Scientists have found a way to beat back the hands of time and fight the ravages of old age, at least in mice. A new study finds that mice bred without a specific pain sensor, or receptor, live longer and are less likely to develop diseases such as diabetes in old age. What’s more, exposure to a molecule found in chili peppers and other spicy foods may confer the same benefits as losing this pain receptor—meaning that humans could potentially benefit, too.
When you touch something hot or get a nasty paper cut, pain receptors in your skin are activated, causing neurons to relay a message to your brain: “Ouch!” Although pain protects your body from damage, it also causes harm. People who experience chronic pain, for example, are more likely to have shorter lifespans, but the reason for this has remained unclear.
To investigate further, researchers from the University of California (UC), Berkeley, bred mice without a pain receptor called TRPV1. Found in the skin, nerves, and joints, it’s known to be activated by the spicy compound found in chili peppers, known as capsaicin. (When you feel like your mouth is burning after eating a jalapeño, that’s TRPV1 at work.) Surprisingly, the mice without TRPV1 lived on average 14% longer than their normal counterparts, the team reports today in Cell. (Meanwhile, calorie restriction—another popular way of lengthening mouse lifespans—can make them live up to 40% longer.) When the TRPV1-less mice got old, they still showed signs of fast, youthful metabolisms. Their bodies continued to quickly clear sugar from the blood—a trait called glucose tolerance that usually declines with age—and they burned more calories during exercise than regular elderly mice.
The reason for the mice’s increased longevity may lie in the TRPV1 receptor’s role in regulating insulin, a hormone that removes sugar from the blood, says lead researcher Andrew Dillin, a molecular biologist at UC Berkeley. In the pancreas, TRPV1 neurons stimulate the release of a substance called CGRP, which prevents insulin from entering the bloodstream. With less insulin, it’s harder to control blood sugar. Mice without the TRPV1 gene had low levels of CGRP, which meant that they had more insulin, explaining their enhanced ability to manage glucose levels. Interestingly, the extremely long-lived naked mole rat, which lives more than 30 years, naturally lacks CGRP, suggesting a key role for this chemical in the aging process, according to Dillin.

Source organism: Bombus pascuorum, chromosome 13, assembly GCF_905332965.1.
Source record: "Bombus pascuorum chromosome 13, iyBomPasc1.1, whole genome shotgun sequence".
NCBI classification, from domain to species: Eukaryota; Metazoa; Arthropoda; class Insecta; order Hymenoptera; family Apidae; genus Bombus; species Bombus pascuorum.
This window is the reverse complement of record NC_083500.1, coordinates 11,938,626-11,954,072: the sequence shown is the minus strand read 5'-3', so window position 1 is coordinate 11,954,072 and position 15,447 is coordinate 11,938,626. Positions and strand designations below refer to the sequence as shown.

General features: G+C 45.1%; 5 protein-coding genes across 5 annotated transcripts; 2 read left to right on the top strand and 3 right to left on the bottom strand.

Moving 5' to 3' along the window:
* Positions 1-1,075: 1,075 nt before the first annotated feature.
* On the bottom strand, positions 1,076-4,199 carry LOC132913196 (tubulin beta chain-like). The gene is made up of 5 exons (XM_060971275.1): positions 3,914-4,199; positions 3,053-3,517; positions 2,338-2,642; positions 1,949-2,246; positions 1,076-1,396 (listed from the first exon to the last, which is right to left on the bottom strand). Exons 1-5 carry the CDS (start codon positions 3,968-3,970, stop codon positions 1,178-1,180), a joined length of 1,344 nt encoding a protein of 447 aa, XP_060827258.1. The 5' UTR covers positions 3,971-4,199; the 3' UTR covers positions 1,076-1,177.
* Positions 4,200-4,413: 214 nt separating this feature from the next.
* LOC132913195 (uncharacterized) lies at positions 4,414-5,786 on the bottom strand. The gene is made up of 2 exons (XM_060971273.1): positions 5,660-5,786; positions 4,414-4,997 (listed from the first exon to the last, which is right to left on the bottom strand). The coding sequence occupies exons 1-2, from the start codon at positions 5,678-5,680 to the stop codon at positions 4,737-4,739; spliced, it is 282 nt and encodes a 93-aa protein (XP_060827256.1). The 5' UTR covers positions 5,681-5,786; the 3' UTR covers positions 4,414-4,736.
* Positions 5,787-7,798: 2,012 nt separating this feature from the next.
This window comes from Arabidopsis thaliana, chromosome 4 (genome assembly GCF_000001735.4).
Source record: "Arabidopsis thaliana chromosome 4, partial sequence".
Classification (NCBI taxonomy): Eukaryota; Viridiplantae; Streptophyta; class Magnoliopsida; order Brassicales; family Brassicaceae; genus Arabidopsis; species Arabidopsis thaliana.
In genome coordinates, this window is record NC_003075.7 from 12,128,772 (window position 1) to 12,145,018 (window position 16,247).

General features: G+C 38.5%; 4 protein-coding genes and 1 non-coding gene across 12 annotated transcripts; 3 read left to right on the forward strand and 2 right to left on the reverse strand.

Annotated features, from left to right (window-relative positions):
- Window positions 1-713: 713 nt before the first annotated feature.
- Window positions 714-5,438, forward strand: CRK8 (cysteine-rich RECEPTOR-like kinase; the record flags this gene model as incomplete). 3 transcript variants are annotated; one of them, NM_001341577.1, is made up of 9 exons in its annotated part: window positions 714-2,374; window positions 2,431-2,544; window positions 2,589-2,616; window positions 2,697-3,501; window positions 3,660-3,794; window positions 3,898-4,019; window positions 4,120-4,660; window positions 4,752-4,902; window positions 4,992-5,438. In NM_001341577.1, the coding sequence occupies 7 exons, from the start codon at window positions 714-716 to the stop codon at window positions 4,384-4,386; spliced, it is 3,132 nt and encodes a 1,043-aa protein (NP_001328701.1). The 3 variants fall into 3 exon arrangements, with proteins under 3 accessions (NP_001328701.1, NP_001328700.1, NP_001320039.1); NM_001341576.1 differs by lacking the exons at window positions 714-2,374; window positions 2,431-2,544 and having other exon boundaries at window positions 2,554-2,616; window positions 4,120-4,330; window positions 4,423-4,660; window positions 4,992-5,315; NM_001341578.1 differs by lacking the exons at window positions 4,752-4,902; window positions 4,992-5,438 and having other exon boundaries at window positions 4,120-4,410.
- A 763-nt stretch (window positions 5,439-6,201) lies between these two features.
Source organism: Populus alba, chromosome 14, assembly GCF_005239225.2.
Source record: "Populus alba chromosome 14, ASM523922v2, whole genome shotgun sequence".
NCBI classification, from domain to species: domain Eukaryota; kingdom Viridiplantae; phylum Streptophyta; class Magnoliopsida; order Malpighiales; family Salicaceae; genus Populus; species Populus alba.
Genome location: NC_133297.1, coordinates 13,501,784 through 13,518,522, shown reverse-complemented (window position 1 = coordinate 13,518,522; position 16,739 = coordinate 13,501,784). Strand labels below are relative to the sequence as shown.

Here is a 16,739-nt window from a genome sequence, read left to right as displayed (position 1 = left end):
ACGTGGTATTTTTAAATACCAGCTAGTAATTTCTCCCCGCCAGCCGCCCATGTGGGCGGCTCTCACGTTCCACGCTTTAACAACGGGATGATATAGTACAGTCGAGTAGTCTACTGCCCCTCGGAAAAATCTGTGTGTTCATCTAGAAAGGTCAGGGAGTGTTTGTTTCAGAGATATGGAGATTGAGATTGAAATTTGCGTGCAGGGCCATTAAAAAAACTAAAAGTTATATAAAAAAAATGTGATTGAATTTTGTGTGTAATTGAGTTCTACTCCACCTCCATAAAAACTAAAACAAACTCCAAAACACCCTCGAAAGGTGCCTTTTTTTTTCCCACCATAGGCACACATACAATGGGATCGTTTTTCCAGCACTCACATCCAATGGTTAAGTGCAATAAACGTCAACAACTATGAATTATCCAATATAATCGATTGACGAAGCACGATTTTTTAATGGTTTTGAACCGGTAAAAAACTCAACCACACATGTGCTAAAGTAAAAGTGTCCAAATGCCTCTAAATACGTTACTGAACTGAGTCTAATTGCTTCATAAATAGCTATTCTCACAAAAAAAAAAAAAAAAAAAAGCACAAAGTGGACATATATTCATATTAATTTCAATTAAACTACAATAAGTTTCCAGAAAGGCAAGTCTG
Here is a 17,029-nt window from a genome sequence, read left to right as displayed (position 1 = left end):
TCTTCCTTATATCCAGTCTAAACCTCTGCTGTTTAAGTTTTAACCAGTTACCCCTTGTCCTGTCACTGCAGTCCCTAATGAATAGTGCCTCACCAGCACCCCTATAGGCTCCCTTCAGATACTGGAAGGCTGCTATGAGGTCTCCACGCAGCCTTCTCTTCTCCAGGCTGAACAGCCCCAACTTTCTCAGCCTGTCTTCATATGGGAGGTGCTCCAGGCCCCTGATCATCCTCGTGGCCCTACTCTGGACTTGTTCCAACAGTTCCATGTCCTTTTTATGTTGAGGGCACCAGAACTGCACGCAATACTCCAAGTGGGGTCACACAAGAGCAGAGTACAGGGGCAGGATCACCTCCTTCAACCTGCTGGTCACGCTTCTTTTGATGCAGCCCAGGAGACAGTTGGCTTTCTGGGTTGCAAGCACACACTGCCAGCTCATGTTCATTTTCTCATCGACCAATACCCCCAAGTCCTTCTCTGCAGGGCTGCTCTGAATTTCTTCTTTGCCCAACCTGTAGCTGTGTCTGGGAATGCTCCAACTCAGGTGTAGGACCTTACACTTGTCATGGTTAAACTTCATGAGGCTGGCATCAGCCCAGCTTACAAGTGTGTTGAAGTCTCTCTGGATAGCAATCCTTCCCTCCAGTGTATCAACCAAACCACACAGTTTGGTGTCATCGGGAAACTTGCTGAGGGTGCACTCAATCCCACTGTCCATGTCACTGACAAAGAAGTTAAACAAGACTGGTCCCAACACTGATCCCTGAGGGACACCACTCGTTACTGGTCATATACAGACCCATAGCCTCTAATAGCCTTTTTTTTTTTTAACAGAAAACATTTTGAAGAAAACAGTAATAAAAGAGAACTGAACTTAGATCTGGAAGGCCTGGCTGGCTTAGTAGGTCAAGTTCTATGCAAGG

TRPV1 is already a popular target for drug companies trying to treat pain, and a therapy that blocks CGRP is now in development for migraines. But Dillin suggests that companies should think beyond pain control. “These drugs might also be useful for treating diabetes and obesity,” he says. Already, diets rich in capsaicin have been linked to lower incidences of diabetes and metabolic problems in humans, he notes. So might spicy foods be a way of extending life? Maybe, Dillin says, but you’d have to eat a lot of them over a long period of time. “Prolonged exposure to capsaicin can actually kill the neuron” that transmits signals from TRPV1, he explains. Knocking out those signals might mimic the effects of being born without TRPV1 in the first place and, therefore, could lead to a longer life.
The idea that pain could cause aging is an intriguing one, says molecular biologist David Sinclair of Harvard Medical School in Boston, who was not involved in the study. “It is striking that the mice without TRPV1 were protected from some of the ravages of old age, including declines in metabolism, cognition, and physical activity,” Sinclair says. While there’s no guarantee that pain receptors control aging in humans, he notes, perhaps the next step could be “to see if people with different variations of the CGRP gene are protected from age-related diseases.”